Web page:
Cllr Emma Kearsey, Executive Board Member for Planning and Infrastructure on Wychavon District Council, said: “Permitted development rights for communication infrastructure wrongly give the impression we have any powers or say on them and unfairly raises our residents’ expectations that we have control over implementation. The truth is we have zero powers to prevent the installation of communications poles under 15m because they are classed as permitted development.
"These rights even apply to Areas of Outstanding Natural Beauty. All communication companies are required to do is give us 28 days notice and comply with the Electronic Communications Code (Conditions and Restrictions) Regulations 2003 and other relevant legislation.
“Despite our lack of powers, we recognise and share the concerns of our residents and so have gone above and beyond over the last five months to try to convince the communication companies involved to explore other options, including sharing underground infrastructure. There has been extensive communication and several meetings involving senior managers from the companies carrying out the work involving myself, our Director of Economy and Environment and even our Chief Executive, who has written twice to Ofcom, raising concerns. But as we have no powers to force operators to share apparatus or to require them to lay apparatus underground, our efforts have so far proved unsuccessful.
“While we welcome the increased investment in digital infrastructure in our area, we believe this should be possible without having to cause blots on the landscapes of our communities.”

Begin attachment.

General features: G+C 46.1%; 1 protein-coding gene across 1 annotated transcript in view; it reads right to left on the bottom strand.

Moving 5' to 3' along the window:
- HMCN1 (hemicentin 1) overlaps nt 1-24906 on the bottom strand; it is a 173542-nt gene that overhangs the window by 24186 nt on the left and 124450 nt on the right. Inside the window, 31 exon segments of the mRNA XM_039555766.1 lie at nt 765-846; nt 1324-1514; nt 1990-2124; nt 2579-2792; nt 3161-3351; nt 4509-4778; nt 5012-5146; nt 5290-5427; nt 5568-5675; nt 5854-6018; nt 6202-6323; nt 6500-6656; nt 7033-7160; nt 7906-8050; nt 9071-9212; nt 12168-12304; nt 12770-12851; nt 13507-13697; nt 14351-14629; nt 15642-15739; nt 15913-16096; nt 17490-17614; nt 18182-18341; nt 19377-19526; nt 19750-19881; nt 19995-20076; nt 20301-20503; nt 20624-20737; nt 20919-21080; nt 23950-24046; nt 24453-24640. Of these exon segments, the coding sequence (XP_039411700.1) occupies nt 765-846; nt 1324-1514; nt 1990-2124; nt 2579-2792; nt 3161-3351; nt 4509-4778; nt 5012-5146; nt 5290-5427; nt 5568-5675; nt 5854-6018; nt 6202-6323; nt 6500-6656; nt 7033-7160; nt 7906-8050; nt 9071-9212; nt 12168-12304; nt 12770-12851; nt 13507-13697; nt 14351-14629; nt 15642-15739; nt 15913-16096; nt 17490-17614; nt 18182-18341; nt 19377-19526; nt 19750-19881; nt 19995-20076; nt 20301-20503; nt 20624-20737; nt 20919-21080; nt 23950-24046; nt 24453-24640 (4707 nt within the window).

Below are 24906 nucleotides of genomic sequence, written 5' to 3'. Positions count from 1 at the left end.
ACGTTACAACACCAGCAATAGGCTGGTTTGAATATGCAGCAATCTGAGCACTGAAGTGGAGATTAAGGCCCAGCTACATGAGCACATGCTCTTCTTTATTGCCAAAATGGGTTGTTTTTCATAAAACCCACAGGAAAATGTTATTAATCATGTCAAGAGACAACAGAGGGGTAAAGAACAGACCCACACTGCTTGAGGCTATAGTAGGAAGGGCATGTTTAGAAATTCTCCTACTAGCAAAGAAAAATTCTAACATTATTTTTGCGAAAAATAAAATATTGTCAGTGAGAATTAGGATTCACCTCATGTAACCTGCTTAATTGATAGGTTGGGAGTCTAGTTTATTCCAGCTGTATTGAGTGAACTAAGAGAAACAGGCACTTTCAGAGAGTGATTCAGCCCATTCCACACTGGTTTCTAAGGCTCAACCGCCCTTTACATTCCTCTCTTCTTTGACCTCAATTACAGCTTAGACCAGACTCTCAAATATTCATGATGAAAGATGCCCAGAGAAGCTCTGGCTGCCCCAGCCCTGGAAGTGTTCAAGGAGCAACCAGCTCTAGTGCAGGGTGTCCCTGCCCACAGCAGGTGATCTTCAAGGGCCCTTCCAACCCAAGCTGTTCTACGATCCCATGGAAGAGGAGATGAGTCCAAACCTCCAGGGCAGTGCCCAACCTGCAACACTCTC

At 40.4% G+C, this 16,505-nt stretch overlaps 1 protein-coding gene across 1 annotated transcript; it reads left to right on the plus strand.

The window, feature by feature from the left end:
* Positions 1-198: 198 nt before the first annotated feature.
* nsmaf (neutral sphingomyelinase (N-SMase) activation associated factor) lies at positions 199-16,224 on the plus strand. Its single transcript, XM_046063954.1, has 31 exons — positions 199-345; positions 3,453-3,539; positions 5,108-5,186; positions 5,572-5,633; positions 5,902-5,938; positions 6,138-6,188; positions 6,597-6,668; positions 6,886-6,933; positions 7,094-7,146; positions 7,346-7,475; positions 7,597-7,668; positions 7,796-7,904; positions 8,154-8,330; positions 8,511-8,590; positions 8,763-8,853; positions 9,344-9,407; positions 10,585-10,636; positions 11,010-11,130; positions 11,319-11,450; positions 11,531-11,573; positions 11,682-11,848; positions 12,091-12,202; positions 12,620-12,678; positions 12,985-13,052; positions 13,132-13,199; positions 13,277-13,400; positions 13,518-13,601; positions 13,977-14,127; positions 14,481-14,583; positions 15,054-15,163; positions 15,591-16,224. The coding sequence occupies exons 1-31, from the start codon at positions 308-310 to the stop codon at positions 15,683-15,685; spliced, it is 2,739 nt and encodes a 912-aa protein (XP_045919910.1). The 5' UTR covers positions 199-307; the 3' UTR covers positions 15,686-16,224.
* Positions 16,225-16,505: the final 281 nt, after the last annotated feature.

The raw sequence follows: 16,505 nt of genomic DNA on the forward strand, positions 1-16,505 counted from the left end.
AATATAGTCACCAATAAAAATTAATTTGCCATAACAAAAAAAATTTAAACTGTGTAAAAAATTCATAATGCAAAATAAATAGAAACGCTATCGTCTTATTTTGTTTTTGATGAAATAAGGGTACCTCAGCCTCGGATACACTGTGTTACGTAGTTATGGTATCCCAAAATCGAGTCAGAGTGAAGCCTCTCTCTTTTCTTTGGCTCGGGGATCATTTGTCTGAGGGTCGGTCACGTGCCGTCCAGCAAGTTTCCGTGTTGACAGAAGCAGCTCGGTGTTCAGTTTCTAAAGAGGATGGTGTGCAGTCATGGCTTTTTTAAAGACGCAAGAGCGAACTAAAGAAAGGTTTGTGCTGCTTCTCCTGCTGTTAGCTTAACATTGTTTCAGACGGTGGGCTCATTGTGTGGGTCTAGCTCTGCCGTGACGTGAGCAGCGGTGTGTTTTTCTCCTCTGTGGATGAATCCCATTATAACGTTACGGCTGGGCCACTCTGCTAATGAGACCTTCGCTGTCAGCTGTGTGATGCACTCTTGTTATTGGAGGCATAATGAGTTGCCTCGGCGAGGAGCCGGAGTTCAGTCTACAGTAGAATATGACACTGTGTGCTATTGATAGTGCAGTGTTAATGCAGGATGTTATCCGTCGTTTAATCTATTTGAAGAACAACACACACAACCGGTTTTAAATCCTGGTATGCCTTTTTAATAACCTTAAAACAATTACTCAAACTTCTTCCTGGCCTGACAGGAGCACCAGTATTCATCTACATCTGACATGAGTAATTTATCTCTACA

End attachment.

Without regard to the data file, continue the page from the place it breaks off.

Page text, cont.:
Protestors say their suggestion for underground cables have been ignored
Residents said they are not against Full Fibre but would like the work to be done "properly by using the existing underground infrastructure".
The company says it had worked hard to respond to all concerns and to highlight the importance of the work.
A spokesperson said: “We are a business that is working to upgrade the UK's infrastructure to future-proof towns and villages," a spokesman said.
“However, we are aware that these changes can bring a level of disruption, and we continually strive to minimise any impact as much as possible.
“This includes working with communities to reduce their frustrations and understand the importance of the work we are doing.”
A petition proposing the exclusion of telecommunication installations from permitted development legislation was created but fell short of the 10,000 votes it needed to get talked about in the House of Commons.
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Sam is based in Coventry and has been a news reporter for nearly 20 years. His work has featured in the Mirror, The Sun, MailOnline, the Independent, and news outlets throughout the world. As a copywriter, he has written for clients as diverse as Saint-Gobain, Michelin, Halfords Autocentre, Great British Heating, and Irwin Industrial Tools. During the pandemic, he converted a van into a mini-camper and is currently planning to convert his shed into an office and Star Wars shrine.